Costa Rica Five Years After CAFTA-DR: Assessing Early Results

Friederike (Fritzi) Koehler-Geib and Susana M. Sanchez. (2015) Costa Rica Five Years After CAFTA-DR: Assessing Early Results. World Bank. [doi]

Abstract:

For Costa Rica, the Dominican Republic-Central America-free trade agreement (CAFTA-DR) has been more than a trade agreement. Costa Rica has used trade liberalization and promotion of international trade as a core development strategy for decades. CAFTA-DR consolidated benefits that had previously been unilaterally extended under the Caribbean Basin Initiative (CBI) into a multilateral FTA, providing a much more stable environment for trade relationships. Beyond just being a trade agreement, CAFTA-DR brought about the opening of state monopolies in telecommunications and insurance, which polarized the country. No other trade agreement has generated as much controversy as this one about the potential impacts on the economy. Following a referendum with a small margin in favor of the agreement, Costa Rica was the last member country to ratify CAFTA-DR in 2009. Given the controversy at the time, the current study takes stock of the early impacts of CAFTA-DR during the five years since its ratification, addresses the following questions: What actual changes did the agreement bring about and what was their context? What was the impact of those changes on trade and FDI flows? How have the high tech, insurance, telecommunications, and pharmaceutical sectors been impacted?

Full-text of the publication is available in PDF, by chapter and in its entirety, through a subscription to the World Bank eLibrary.

The Little Data Book on Private Sector Development 2015

World Bank has now launched the 2015 edition of The Little Data Book on Private Sector Development. [doi]

Abstract:

The Little Data Book on Private Sector Development 2015 is a reliable cross-country data on aspects of private sector development, crucial in planning for economic recovery and growth. In targeting increased exports and investment, many governments prioritize an improved climate for business as a basis to attract capital, create jobs, and provide basic services. The availability of cross-country data on the business environment has rapidly expanded in recent years, including data from the World Bank Group s Doing Business project, Enterprise Surveys, and the Entrepreneurship Snapshots. Included in this guide are indicators on the economic and social context, the investment climate, private sector investment, finance and banking, and infrastructure. Though a pocket guide cannot include all relevant variables, the included indicators provide users with a general understanding of the private sector in each country. Indicators displayed in the tables are defined in the glossary, which also lists data sources.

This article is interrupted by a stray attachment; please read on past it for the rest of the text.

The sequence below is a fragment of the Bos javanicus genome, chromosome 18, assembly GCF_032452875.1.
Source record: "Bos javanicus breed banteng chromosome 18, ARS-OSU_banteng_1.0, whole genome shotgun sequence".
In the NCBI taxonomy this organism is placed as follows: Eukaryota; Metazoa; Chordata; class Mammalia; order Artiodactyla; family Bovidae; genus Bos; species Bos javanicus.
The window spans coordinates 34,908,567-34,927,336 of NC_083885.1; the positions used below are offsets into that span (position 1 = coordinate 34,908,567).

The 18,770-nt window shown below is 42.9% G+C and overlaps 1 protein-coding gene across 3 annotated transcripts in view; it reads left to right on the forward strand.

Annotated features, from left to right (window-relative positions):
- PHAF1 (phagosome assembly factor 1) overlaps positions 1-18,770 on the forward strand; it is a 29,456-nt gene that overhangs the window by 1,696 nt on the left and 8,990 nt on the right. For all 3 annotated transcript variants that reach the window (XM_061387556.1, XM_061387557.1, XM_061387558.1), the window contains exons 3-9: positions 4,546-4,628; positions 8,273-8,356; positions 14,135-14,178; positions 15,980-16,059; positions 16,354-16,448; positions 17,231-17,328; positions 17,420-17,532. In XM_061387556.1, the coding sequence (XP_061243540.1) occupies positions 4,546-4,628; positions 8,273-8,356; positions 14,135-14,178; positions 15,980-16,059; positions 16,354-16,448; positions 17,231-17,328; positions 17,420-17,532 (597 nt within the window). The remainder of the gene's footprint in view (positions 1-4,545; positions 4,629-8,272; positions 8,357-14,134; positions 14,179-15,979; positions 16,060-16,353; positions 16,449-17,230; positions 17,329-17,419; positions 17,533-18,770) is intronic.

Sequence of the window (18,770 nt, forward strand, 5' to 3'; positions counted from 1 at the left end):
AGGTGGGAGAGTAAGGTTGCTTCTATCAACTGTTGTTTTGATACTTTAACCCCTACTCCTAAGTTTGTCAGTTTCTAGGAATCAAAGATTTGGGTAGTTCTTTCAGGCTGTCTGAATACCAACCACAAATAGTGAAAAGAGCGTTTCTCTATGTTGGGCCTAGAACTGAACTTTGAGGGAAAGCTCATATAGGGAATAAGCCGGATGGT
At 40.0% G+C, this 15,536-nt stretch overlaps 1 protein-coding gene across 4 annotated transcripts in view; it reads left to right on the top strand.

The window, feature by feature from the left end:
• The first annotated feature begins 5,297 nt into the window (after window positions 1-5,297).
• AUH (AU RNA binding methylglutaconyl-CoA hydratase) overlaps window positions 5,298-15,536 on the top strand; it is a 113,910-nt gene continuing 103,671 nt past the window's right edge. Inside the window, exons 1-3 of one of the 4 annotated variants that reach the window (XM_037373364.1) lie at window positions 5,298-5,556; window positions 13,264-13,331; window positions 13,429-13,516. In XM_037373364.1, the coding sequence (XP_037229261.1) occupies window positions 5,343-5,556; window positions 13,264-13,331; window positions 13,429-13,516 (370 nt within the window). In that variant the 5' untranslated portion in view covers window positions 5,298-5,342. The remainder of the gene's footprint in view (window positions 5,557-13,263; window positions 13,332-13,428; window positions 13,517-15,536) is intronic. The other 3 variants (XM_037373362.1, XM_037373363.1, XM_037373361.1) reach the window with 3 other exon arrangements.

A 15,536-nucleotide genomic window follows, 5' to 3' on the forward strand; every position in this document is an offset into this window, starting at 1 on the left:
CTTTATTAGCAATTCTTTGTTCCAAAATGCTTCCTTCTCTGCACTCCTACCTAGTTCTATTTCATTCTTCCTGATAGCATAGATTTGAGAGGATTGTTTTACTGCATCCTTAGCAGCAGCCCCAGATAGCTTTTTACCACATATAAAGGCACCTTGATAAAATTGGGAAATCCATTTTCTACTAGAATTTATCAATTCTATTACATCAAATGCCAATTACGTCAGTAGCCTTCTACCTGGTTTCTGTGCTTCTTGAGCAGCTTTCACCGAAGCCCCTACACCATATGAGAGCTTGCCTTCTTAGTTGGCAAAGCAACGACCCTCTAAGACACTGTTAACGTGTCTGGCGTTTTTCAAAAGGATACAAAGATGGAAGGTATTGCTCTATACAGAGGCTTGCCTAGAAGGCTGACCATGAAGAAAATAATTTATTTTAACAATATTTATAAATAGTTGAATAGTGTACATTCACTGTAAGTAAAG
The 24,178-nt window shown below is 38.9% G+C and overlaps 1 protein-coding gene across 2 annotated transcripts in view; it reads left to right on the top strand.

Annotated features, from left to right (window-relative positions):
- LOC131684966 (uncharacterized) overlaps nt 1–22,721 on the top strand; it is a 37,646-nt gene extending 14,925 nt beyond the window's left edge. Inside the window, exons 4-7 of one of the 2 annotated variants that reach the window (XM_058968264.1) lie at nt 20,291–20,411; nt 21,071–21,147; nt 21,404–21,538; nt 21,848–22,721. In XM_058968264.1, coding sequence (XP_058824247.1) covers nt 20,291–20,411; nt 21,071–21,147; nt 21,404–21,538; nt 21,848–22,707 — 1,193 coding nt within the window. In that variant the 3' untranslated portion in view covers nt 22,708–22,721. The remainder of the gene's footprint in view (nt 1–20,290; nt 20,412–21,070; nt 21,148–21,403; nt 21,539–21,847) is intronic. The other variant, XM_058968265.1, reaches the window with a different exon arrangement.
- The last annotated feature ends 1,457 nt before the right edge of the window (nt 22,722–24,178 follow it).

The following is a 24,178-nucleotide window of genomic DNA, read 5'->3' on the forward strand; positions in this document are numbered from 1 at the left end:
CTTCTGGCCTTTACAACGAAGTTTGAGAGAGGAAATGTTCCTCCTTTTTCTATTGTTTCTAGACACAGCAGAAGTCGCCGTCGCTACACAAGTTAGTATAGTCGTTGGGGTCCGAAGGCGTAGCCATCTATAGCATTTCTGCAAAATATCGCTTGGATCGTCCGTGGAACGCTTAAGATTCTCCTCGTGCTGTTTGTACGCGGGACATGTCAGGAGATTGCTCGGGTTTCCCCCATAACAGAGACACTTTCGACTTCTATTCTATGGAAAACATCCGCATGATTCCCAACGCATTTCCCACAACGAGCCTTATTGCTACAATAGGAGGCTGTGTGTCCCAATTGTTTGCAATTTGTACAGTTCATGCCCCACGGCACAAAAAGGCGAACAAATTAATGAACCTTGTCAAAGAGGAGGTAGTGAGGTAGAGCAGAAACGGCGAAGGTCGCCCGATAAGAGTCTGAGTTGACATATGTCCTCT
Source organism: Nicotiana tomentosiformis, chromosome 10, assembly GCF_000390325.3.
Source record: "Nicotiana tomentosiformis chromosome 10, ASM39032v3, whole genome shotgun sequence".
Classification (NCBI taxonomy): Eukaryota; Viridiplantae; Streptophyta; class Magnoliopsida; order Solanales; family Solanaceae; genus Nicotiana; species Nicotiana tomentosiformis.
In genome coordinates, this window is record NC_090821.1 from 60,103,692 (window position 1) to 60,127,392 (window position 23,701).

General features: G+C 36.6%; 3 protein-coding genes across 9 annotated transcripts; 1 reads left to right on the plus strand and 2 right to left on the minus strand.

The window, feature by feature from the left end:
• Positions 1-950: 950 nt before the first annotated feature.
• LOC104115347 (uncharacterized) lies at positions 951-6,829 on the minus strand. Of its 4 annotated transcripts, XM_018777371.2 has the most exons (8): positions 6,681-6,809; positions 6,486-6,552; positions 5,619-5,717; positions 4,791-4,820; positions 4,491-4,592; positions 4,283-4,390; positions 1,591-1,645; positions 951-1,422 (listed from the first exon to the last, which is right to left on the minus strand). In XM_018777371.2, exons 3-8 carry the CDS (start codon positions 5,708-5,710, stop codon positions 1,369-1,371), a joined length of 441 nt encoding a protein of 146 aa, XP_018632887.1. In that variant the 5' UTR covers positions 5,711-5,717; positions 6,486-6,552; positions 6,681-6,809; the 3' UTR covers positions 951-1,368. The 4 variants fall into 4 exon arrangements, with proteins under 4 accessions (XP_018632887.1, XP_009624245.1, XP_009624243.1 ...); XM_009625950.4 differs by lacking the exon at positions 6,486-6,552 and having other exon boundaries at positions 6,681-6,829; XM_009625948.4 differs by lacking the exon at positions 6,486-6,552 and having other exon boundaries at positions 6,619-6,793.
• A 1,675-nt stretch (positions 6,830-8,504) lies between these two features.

Full-text of the book is available in PDF, by chapter or in its entirety, through a subscription to the World Bank eLibrary.

OECD on Trade and Trade Faciliation Tools

Implementation of the WTO Trade Facilitation Agreement: The Potential Impact on Trade Costs is the latest policy assessment from the OECD Trade and Agriculture Directorate. Launched in June, this document examines the implications of implementing the WTO Trade Facilitation Agreement using OECD Trade Facilitation Indicators.

Also relating to trade facilitation, OECD has produced a range of background documents and suite of interactive tools. These include: